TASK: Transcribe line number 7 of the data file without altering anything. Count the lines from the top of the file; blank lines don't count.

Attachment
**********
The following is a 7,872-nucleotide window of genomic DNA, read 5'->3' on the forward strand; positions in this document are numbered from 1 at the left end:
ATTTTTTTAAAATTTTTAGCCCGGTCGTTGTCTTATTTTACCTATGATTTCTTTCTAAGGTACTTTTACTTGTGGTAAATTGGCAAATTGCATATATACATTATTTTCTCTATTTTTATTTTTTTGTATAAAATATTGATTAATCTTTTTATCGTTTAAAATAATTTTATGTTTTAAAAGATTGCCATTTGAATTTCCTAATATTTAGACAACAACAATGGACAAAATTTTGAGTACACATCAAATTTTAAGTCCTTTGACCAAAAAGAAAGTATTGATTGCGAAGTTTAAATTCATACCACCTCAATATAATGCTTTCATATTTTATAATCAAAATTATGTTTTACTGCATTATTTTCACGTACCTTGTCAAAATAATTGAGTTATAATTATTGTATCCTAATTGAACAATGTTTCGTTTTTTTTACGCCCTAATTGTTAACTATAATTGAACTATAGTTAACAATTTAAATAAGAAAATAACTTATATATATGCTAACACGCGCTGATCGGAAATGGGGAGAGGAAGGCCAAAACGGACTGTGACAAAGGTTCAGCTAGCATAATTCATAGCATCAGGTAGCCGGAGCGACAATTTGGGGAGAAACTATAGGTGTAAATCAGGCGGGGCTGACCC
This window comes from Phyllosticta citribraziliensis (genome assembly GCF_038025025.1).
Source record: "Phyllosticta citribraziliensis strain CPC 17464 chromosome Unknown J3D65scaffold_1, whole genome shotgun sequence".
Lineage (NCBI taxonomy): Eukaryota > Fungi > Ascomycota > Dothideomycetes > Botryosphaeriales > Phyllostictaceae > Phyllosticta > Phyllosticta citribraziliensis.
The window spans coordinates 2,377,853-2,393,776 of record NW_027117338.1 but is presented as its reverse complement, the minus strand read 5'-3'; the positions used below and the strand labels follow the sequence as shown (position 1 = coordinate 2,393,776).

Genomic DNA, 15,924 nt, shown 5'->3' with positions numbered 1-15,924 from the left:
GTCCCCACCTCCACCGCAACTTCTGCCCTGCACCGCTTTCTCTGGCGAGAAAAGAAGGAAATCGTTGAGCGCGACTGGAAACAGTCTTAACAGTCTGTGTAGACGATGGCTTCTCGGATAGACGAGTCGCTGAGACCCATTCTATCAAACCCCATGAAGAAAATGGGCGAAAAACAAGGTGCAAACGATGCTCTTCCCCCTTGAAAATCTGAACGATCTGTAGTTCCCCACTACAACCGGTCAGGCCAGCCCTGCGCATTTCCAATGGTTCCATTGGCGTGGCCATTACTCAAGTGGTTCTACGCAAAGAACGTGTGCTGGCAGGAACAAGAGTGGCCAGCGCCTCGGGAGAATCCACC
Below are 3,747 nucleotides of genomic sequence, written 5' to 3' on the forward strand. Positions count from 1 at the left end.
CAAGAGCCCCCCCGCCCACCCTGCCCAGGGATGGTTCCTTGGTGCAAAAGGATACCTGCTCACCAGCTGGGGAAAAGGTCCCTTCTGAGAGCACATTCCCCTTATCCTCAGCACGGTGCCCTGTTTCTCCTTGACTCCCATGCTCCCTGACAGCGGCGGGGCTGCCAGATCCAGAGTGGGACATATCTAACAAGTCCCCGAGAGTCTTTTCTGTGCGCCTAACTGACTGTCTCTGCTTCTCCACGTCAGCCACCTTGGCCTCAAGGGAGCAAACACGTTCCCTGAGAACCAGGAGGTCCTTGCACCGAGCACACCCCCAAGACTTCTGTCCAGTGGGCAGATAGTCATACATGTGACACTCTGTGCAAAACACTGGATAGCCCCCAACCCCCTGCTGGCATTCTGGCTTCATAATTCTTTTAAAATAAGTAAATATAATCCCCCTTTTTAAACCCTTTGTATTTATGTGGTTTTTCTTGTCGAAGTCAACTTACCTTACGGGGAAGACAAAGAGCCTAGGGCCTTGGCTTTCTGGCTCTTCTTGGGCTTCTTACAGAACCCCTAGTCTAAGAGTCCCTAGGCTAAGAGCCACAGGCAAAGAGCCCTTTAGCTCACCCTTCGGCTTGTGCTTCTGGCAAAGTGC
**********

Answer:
Genomic DNA, 15,924 nt, shown 5'->3' with positions numbered 1-15,924 from the left: